The Real Estate Encyclopedia
What Is Earnest Money And What Happens If I Decide Not To Buy The Property?
Category - Home Buying Questions - Search & Offer FAQ's

Earnest money is the cash deposit paid by the prospective buyer showing his/her good faith intention to complete the transaction.  This deposit can also be called bargain money, caution money, hand money or a binder in some states.  The earnest money check typically is made out to the buyer’s broker, is held in a special trust account until the closing and a copy of same is submitted to the seller with the purchase agreement.  The amount of earnest money is usually not more than 10 percent of the purchase price and its primary purpose is as a source of payment for losses suffered by the seller should the buyer default.  Earnest money is not essential to make an agreement binding if the buyer and seller agree.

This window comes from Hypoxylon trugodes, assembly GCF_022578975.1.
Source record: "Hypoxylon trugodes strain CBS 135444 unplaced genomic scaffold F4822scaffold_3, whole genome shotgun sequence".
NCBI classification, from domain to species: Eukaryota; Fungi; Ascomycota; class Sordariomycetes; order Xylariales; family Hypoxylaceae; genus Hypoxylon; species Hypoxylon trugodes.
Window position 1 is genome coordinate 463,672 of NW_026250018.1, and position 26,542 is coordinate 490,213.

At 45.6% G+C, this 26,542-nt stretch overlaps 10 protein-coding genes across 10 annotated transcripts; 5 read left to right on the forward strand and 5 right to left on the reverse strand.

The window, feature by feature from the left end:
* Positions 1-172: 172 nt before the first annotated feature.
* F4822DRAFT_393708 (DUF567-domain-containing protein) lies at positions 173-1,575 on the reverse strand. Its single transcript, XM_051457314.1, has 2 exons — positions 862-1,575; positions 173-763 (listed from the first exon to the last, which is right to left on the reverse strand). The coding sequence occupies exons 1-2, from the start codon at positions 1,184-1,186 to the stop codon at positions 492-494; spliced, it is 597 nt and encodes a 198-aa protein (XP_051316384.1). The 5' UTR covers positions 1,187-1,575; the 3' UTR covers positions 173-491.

Until the buyer’s offer is accepted by the seller, the earnest money belongs to the buyer.  Buyer should be entitled to a refund of the earnest money if a) both parties fail to enter into a binding agreement, b) failure of any contingency to which the contract is subject, c) termination of the agreement due to default by the seller, d) termination of the agreement based on any right to terminate clause set forth in the agreement or e) upon the closing of the property.  If the purchase contract survives through closing, any earnest money paid by the buyer is considered toward the down payment or other expenses carried by the buyer.   The seller is entitled to the earnest money if the agreement is terminated due to the default by buyer.  Should a contract be terminated and both buyer and seller claim a right to the earnest money, the issue is typically resolved legally.  In that case, the broker holding the money may interplead the earnest money into a court of competent jurisdiction. 

 
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Home Buying Questions - Search & Offer FAQ's
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